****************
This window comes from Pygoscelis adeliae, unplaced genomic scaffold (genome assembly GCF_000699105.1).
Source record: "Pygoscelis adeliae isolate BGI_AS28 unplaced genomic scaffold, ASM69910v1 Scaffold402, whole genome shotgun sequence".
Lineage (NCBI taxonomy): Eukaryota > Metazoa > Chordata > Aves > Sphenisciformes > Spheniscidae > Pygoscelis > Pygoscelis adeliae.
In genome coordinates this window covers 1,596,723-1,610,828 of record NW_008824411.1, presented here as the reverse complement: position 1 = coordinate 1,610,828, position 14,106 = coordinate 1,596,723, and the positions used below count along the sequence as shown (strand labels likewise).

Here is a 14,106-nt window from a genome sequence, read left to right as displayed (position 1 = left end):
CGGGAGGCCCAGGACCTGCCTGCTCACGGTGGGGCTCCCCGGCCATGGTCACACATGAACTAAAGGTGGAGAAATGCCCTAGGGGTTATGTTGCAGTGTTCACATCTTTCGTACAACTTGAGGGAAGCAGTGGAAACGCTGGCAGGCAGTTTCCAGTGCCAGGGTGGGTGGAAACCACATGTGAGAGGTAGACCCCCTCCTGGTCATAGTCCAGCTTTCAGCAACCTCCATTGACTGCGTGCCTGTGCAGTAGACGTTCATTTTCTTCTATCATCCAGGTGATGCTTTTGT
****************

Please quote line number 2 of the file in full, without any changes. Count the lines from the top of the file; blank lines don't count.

Source record: "Pygoscelis adeliae isolate BGI_AS28 unplaced genomic scaffold, ASM69910v1 Scaffold402, whole genome shotgun sequence".